Tonstant Weader Reviews

Opinionated Book Reviews.


Criminal Justice

Police Brutality and White Supremacy by Etan Thomas

Police Brutality and White Supremacy is a collection of interviews by Etan Thomas of people in the movement for police reform and accountability, in the press, and even in the police. Thomas approaches each person with warmhearted openness that inspires... Continue Reading →

The Other Dr. Gilmer by Benjamin Gilmer

The Other Dr. Gilmer was a complete surprise to me. I had not heard the story before even though it was featured on This American Life. I think that made it more enjoyable as I learned with Dr. Gilmer who... Continue Reading →

Just Pursuit by Laura Coates

Just Pursuit is an excellent, fast-paced memoir of Laura Coates' career as a prosecutor. She does not sugarcoat her role and in the first chapter tells of how a man was deported because she did what she was required to... Continue Reading →

Beyond Your Bubble by Tania Israel

Beyond Your Bubble is a short book full of information on how to talk to people with whom you disagree passionately in order to come to a position of mutual respect. It has several exercises to help readers practice their... Continue Reading →

The Threat by Andrew G. McCabe

I suppose I am behind the times reading Andrew G. McCabe's book about the start of the Russia investigation and his retaliatory firing while America has moved on to the Ukraine scandal and impeachment, but the roots of the the... Continue Reading →

Prisoners of Politics by Rachel Elise Barkow

Prisoners of Politics: Breaking the Cycle of Mass Incarceration is a welcome addition to the books tackling the carceral state the United States has become. Rachel Elise Barkow has the personal experience that gives her credibility on both sides of the... Continue Reading →

Democracy May Not Exist, but We’ll Miss It When It’s Gone by Astra Taylor

Democracy May Not Exist, but We'll Miss It When It's Gone is one of those books you might want to get in its physical form so you can shove it full of bookmarks, highlight sentences, write notes, stick little sticky... Continue Reading →

Charged by Emily Bazelon

Over a dozen years ago I was working on a report for a racial profiling campaign a coalition of organizations had organized. I came across a research study that looked at racial disparities in criminal justice from arrest to sentencing.... Continue Reading →

Thin Blue Lie by Matt Stroud

In 1967, the Johnson Administration's Commission on Law Enforcement and Criminal Justice released a report called The Challenge of Crime in a Free Society. It represented an extensive investigation into best practices and nationwide input and ideas. There were more than... Continue Reading →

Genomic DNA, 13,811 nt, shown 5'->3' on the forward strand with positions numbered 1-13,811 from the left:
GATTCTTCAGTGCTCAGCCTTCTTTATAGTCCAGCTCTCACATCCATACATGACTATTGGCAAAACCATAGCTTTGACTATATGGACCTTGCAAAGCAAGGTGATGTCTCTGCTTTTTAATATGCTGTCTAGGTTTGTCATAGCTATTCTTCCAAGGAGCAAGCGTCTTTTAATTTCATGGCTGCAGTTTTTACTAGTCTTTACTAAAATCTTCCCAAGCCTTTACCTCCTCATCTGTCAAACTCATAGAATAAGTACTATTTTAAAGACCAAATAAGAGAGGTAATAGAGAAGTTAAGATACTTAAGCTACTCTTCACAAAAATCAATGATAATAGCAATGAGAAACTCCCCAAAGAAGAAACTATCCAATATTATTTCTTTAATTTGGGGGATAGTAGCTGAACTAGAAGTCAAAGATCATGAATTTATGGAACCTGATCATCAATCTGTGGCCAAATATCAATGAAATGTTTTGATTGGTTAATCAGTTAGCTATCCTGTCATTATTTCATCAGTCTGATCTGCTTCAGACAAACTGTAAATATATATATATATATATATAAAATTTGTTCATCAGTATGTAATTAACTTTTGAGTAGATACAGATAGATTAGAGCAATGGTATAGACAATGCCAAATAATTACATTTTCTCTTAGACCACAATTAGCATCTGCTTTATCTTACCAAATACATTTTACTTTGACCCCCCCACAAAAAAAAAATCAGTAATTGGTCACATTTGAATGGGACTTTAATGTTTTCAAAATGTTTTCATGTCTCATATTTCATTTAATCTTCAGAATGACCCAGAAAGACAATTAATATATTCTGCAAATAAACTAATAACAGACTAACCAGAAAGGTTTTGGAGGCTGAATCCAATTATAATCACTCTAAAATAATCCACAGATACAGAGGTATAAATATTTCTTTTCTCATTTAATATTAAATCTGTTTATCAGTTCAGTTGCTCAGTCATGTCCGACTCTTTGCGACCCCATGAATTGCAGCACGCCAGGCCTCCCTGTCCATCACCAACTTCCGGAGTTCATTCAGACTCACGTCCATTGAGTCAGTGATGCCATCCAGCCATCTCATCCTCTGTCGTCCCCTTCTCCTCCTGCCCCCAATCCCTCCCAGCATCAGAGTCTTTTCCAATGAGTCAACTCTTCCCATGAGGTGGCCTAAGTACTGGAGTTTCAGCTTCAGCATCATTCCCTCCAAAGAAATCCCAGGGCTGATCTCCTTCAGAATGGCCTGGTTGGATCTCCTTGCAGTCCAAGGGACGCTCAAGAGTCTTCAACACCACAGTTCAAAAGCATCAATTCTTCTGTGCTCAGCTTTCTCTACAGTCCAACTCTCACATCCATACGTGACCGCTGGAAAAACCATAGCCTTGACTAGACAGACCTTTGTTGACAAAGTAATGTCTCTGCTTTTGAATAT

Good Kids, Bad City by Kyle Swenson

Ricky Jackson and Ronnie and Wiley Bridgeman were good kids. Cleveland, Ohio, was a bad city, rife with crime and corruption, where racism was manifested in hypersegregation that resulted in a regional government that served and protected the white suburbs... Continue Reading →

Algorithms of Oppression by Safiya Umoja Noble

Most conversations about racism in America focus on individual acts and people. Was LuAnn wearing blackface as Diana Ross racist? When white people use the n-word ironically is it racist? Is Steve King of Iowa racist? (Yes, yes, and yes.)... Continue Reading →

When They Call You a Terrorist by Patrisse Khan-Cullors & Asha Bandele

When They Call You a Terrorist is the memoir of Patrisse Khan-Cullors, one of the co-founders of Black Lives Matter. She grew up in Los Angeles in a Black neighborhood that was subject to the same over-policing and criminalization of Blackness... Continue Reading →

Just Mercy by Bryan Stevenson

I finished Bryan Stevenson's Just Mercy while I was sitting in the waiting room at the clinic today. Here's some solid advice, read this book at home. I didn't follow that advice and the tears were streaming down my face as I... Continue Reading →

Locked In by John Pfaff

John Pfaff's Locked In is about mass incarceration in the United States and how to address the problem. However, he argues we are mostly tinkering around the edges. According to Pfaff, the real causes of mass incarceration will be more difficult that we... Continue Reading →

When Police Kill by Franklin E. Zimring

When Police Kill is an important, groundbreaking book by Franklin E. Zimring. It is an absolutely necessary book that addresses the data shortcomings that will frustrate any attempt to address the incomparably high rate of killings of civilians by police in the United States,... Continue Reading →

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